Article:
Romney drops out of the GOP race.

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Feb. 7 2008 4:29 PM

Mitt Out of Luck

Romney drops out of the GOP race.

Mitt Romney. Click image to expand.
Mitt Romney

After months of trying to find his place in the Republican Party, Mitt Romney has found it. He now joins John Connally, Phil Gramm, and Steve Forbes, the other big-spending GOP presidential candidates who flamed out spectacularly.

John Dickerson John Dickerson

John Dickerson is Slate's chief political correspondent and author of On Her Trail. Read his series on the presidency and on risk.

The most polished and tidy candidate of the 2008 race has now left a contest that has come to be defined by its unpredictability. For a party that has had such tough political luck and still remains divided, it's time to delight in the fact that John McCain, the all-but-nominee, can spend his time raising money, repairing fences, and defining Democrats while the Obama vs. Clinton battle continues. Democrats would have preferred to run against another opponent (though they've expected McCain would get the nod, which is why both Clinton and Obama have been targeting him in their remarks recently).

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As so often happens when a campaign dies, Romney had his best political moment of the race while expiring. Republicans are expected to fall in line, and that's what Romney did. "If I fight on in my campaign, all the way to the convention, I would forestall the launch of a national campaign and make it more likely that Senator Clinton or Obama would win," he said to cries of "no" from some in the audience at the Conservative Political Action Conference. "And in this time of war, I simply cannot let my campaign be a part of aiding a surrender to terror."

His remarks, which would have made Joe McCarthy proud, touched all of the right's political buttons, in a way Romney rarely managed during the race. In addition to proving himself to be a stalwart Party man, willing to sacrifice his personal ambitions for the cause, Romney on his way out showed a singular focus on the crucial issue of national security issues. He helped frame the general election in terms of Republicans who understand the threat from Islamic terrorists and Democrats who don't. It's rumored that he is thinking about running in the future; if so, maybe today marked that beginning as much as this ending.

Even so, Romney appeared to believe genuinely what he was saying today, countering a rap that had been his Achilles' heel throughout the campaign. Instead of running hard on his business career and as the man who could fix Washington, at least until the last few weeks, he mostly ran as the most conservative face in the crowd. But that claim was often contradicted by his own earlier words, which is why McCain's ad team could make an attack ad (never aired) made up of footage of Romney contradicting himself in just the same erect and forceful manner he was using to hawk the new goods.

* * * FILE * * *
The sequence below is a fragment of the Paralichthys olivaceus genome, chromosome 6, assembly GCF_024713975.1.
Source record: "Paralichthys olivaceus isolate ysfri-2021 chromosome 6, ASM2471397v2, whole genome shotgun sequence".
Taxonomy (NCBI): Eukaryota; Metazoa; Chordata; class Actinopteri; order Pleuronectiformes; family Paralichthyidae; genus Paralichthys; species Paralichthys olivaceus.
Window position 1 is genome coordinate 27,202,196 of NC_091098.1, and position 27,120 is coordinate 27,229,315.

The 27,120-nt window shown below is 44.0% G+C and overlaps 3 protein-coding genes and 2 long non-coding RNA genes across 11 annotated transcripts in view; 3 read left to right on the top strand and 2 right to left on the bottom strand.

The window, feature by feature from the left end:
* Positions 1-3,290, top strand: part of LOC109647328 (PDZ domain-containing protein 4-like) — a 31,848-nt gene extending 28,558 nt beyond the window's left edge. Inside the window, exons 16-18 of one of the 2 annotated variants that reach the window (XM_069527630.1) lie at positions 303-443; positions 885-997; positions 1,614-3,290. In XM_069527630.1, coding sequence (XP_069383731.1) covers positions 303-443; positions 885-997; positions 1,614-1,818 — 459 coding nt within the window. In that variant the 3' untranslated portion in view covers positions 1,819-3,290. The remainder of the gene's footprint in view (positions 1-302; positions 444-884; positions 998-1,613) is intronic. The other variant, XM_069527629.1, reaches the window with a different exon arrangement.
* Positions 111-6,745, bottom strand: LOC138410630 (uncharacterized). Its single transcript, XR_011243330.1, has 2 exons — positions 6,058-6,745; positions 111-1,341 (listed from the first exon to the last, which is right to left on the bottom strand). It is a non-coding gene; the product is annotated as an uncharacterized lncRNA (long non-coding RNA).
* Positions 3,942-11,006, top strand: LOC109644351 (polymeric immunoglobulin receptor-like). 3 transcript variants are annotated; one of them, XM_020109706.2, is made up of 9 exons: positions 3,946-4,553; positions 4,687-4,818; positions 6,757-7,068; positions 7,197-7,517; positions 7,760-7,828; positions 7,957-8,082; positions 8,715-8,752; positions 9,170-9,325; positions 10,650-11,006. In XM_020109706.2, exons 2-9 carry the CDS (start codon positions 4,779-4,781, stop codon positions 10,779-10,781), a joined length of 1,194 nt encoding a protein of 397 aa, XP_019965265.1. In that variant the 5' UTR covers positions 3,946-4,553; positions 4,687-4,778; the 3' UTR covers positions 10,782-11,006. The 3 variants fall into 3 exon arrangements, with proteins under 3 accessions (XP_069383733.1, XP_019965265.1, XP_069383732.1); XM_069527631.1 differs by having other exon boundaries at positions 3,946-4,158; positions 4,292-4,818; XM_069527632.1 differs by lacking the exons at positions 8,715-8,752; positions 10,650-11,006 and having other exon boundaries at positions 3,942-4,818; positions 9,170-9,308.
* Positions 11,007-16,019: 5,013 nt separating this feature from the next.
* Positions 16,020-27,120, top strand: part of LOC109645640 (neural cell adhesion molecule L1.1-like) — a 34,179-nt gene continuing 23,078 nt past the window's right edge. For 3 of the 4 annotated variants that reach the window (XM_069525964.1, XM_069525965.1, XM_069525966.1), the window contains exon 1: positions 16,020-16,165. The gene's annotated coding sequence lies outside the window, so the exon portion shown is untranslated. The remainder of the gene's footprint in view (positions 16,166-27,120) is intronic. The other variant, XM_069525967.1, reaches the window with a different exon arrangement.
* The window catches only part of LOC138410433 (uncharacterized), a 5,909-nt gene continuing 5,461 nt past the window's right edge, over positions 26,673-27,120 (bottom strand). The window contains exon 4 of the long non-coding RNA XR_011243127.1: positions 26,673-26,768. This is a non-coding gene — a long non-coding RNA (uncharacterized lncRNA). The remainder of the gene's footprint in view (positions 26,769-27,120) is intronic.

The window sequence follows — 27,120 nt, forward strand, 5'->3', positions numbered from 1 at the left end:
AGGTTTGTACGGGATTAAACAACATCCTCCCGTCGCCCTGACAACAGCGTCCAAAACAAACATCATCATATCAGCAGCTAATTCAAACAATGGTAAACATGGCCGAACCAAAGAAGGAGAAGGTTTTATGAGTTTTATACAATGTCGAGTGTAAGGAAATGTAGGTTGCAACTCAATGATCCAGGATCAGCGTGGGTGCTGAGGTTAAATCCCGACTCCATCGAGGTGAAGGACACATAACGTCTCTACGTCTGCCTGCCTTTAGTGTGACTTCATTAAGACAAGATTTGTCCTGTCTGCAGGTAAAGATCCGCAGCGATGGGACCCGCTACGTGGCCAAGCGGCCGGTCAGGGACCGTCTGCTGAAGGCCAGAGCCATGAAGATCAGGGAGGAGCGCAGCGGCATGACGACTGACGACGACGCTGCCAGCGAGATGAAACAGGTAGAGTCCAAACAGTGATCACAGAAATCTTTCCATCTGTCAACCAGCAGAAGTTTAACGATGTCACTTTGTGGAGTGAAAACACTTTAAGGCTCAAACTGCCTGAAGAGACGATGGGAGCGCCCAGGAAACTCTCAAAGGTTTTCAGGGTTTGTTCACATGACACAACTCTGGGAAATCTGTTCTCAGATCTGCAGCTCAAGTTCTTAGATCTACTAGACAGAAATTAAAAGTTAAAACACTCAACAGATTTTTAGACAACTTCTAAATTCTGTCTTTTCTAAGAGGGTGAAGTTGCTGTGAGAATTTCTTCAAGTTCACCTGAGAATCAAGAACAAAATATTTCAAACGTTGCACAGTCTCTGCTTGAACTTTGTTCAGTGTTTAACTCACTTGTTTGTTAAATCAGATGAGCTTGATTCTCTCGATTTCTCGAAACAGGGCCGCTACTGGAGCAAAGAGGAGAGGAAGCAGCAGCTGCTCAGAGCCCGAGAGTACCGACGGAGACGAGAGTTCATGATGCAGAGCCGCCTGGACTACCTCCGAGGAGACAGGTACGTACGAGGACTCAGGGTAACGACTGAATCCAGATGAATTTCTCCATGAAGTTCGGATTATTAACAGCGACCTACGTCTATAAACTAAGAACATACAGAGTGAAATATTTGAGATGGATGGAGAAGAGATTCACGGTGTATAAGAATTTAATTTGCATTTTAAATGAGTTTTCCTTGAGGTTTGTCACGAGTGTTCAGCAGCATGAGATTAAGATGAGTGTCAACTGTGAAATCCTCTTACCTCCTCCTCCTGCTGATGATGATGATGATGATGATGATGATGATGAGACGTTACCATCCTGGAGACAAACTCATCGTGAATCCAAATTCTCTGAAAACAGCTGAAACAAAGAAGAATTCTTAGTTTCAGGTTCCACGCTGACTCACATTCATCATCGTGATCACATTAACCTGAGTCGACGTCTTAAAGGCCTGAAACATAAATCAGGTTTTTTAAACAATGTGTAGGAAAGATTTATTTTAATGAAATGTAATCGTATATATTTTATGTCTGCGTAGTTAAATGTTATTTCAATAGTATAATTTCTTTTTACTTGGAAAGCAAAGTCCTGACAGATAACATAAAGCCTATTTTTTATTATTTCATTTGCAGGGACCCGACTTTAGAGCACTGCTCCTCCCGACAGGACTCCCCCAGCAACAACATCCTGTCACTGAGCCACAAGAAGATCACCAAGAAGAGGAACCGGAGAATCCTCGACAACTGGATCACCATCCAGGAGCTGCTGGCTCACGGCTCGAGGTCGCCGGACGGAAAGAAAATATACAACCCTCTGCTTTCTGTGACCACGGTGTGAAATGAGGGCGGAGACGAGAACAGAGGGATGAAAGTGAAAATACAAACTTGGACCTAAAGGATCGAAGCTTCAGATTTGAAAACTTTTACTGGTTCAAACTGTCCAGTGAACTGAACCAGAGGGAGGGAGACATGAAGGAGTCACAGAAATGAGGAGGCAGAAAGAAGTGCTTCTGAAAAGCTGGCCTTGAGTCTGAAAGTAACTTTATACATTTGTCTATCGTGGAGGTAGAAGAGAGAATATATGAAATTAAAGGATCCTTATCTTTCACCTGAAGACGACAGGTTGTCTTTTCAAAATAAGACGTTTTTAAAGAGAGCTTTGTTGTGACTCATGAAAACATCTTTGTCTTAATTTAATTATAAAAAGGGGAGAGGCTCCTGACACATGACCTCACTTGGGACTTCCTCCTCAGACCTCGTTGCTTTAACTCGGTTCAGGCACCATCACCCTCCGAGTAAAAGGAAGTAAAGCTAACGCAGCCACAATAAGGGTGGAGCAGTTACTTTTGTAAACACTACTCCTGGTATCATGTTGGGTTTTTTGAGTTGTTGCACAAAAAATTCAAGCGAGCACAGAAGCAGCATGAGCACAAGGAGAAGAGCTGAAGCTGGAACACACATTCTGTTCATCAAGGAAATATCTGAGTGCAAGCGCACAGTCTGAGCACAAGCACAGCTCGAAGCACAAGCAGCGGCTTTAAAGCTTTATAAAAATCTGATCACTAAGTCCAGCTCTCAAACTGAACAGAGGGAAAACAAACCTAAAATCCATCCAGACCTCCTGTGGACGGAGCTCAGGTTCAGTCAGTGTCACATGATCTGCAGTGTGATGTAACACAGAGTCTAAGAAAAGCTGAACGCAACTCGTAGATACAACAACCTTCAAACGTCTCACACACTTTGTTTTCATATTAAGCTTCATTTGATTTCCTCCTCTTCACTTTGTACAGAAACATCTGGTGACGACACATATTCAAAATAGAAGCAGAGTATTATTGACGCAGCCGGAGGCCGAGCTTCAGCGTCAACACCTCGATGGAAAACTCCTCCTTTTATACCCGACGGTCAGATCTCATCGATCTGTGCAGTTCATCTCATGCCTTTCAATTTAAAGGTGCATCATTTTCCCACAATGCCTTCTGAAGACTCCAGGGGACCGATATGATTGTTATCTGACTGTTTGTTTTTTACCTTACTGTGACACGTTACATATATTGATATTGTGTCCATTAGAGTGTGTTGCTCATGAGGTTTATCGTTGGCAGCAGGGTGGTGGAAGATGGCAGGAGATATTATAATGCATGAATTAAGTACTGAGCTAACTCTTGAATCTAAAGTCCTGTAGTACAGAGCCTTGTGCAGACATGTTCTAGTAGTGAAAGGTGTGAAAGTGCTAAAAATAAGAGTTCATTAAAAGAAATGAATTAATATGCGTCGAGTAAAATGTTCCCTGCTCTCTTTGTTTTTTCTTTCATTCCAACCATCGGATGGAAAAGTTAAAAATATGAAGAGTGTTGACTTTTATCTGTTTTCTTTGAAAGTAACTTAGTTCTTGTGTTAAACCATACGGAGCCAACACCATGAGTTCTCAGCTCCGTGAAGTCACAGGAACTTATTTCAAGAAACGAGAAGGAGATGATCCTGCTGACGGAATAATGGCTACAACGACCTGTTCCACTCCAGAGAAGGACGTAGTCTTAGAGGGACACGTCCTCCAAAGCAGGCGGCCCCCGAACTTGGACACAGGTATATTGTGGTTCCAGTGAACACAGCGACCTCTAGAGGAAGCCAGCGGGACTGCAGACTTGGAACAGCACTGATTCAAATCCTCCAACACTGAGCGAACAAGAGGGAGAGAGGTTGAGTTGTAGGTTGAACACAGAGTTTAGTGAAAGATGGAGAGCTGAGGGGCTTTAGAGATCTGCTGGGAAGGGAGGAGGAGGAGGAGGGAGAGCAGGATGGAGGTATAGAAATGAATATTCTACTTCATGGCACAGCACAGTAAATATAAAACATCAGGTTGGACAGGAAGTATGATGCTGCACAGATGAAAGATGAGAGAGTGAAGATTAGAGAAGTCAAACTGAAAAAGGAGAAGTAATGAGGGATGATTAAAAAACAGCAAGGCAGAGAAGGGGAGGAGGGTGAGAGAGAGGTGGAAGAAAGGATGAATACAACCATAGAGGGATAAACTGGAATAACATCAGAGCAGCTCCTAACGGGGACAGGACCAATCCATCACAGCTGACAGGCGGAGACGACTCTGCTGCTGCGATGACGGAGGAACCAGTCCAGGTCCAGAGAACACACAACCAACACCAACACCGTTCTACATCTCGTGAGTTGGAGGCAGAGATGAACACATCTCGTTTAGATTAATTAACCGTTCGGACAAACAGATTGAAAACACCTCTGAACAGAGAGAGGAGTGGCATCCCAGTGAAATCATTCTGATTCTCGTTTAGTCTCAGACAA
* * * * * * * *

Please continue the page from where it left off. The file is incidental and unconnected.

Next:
Over the course of the GOP primaries, it became clear from exit polls that Republicans were voting based on candidate character more than policy positions. Despite all the money Romney spent on ads and organization, including millions of his own fortune, voters just didn't seem to like him. In the last weeks, Romney was supported by the full force of the conservative commentator corps, and voters still didn't sign up. He was a PowerPoint candidate who was all points and no power.

Romney also suffered from being the only one onstage whom the rest of the field felt really comfortable attacking. If the voters didn't warm to him, his rivals really soured. Giuliani and McCain had a friendship pact, as did McCain and Fred Thompson. Huckabee and McCain have been so complimentary you'd think they were already running on the same ticket. But Romney seemed to rankle the others at a level that went beyond competition. This turned into Whac-a-Mole in the debate in Manchester, N.H., before the early January primary, with five hammers and one mole. "He was a guest in the House of Conservative, but he walked around like he owned the place," says a GOP consultant to one of Romney's rivals. "He was sanctimoniously attacking others for positions that he himself only took recently. He was viewed as soulless and mean, quick to go negative, all the while carrying himself with this 'Gee whiz and aw shucks' demeanor."

The McCain campaign saw the end coming. Asked Thursday morning about news that Romney advisers were working on a plan to fight for delegates all the way to the convention, a top McCain aide replied: "Don't buy 'we're going after uncommitted or semi-committed delegates.' That's what campaigns say in the bitterness of the last throes before accepting reality."

Huckabee remains in the race, but barring some extraordinary development, he will not win, and if he really wants a spot in a future McCain Cabinet, he probably won't press his case too hard. McCain can now contemplate a little time for relaxation (though he's not going to Munich). As the money starts to come in, he might think about hiring some staff. The new team won't have to spend so much time fighting off Romney. But pretty soon it'll be time to get started on their bigger job.

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